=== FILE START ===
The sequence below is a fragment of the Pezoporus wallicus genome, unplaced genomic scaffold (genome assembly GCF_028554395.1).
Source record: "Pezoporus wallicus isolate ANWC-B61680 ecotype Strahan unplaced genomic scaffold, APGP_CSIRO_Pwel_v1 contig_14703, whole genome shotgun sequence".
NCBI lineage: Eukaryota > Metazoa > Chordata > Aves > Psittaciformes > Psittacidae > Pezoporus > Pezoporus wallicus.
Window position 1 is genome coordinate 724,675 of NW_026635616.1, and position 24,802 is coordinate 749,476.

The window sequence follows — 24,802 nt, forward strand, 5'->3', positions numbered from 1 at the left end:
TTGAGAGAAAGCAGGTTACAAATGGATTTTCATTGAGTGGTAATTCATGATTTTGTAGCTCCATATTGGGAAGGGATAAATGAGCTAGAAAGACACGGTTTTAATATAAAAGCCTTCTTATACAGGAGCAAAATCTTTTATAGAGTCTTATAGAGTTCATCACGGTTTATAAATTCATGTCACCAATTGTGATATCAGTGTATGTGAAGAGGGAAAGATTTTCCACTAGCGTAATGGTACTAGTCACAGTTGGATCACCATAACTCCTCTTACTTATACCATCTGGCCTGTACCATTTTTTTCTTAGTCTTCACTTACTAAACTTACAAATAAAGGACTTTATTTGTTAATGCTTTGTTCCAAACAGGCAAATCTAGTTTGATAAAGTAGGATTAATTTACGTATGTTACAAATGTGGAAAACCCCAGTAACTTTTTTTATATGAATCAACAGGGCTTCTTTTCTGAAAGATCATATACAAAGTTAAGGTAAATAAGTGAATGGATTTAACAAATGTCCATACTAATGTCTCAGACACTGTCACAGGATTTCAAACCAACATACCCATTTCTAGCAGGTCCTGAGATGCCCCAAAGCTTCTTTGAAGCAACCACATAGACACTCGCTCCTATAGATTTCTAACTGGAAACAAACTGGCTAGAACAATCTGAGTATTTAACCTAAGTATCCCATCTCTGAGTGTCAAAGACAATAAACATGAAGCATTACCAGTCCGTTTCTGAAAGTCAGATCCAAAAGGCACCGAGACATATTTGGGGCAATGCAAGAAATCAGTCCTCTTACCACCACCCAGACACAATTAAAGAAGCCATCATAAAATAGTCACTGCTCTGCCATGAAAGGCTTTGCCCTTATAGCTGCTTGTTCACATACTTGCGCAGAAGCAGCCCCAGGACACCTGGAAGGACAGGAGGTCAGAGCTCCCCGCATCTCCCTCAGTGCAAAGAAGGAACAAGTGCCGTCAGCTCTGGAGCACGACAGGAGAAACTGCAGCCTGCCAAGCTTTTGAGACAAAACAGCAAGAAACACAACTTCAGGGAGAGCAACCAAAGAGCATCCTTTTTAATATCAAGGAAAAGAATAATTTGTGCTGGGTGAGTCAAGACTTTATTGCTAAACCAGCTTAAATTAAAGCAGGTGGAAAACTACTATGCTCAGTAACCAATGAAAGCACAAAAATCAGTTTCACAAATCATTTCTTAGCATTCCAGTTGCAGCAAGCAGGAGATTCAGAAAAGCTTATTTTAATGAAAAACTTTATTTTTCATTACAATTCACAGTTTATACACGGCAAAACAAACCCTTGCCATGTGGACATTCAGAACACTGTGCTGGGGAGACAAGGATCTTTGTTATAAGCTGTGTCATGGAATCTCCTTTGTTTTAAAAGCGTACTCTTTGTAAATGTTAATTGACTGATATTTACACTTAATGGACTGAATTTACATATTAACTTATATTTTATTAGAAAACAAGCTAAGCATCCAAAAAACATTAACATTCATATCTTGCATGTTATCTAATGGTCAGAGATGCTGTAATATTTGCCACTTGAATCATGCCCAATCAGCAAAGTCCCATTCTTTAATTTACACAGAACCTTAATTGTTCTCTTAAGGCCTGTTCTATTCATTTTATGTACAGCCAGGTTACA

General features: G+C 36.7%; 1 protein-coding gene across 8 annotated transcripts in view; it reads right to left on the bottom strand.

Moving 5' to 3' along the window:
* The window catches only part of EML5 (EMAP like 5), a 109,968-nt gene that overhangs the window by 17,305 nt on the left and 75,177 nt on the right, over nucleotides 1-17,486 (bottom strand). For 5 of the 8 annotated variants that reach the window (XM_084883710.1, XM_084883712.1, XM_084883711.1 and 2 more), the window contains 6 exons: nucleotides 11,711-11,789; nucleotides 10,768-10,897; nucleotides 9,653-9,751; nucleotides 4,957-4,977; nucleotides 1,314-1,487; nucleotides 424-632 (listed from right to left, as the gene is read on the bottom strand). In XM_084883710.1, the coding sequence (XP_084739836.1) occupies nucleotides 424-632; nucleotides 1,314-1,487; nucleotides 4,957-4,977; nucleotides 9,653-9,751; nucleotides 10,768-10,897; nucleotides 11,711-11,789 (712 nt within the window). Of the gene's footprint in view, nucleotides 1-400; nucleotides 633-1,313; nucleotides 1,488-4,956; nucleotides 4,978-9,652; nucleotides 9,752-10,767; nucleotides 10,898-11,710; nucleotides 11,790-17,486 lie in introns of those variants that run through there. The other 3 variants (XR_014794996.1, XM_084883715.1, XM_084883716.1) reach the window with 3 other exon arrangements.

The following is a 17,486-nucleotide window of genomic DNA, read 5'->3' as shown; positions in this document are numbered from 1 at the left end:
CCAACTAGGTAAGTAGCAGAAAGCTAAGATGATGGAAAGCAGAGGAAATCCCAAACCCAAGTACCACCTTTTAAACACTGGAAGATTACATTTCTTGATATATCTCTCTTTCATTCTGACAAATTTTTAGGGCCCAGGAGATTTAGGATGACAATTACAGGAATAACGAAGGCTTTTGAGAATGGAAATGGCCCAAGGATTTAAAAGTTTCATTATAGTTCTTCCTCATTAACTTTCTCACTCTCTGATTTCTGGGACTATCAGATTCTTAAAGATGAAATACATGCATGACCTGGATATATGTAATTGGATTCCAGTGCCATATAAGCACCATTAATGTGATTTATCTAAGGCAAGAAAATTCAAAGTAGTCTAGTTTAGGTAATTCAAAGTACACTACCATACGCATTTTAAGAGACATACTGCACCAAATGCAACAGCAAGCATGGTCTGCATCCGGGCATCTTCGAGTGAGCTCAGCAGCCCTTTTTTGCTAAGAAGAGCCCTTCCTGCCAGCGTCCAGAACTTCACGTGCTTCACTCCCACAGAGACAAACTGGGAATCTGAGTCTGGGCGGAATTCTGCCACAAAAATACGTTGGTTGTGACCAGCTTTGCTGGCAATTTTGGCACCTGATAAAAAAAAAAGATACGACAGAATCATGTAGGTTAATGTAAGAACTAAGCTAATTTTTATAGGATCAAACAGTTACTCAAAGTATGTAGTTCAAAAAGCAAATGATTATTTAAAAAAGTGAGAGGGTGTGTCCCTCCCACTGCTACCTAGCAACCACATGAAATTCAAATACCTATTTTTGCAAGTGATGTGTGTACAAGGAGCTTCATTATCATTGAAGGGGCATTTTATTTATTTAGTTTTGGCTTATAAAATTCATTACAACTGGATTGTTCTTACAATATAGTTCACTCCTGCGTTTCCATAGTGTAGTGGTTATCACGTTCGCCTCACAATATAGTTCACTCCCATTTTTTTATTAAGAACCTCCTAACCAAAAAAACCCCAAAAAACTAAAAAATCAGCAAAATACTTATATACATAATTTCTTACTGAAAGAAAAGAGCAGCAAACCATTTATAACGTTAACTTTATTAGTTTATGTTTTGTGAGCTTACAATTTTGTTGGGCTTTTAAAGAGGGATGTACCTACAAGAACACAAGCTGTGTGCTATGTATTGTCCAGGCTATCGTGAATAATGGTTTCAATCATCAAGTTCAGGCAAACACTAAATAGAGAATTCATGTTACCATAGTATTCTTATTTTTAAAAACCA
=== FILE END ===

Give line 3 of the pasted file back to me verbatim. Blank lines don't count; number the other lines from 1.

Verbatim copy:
NCBI lineage: Eukaryota > Metazoa > Chordata > Aves > Psittaciformes > Psittacidae > Pezoporus > Pezoporus wallicus.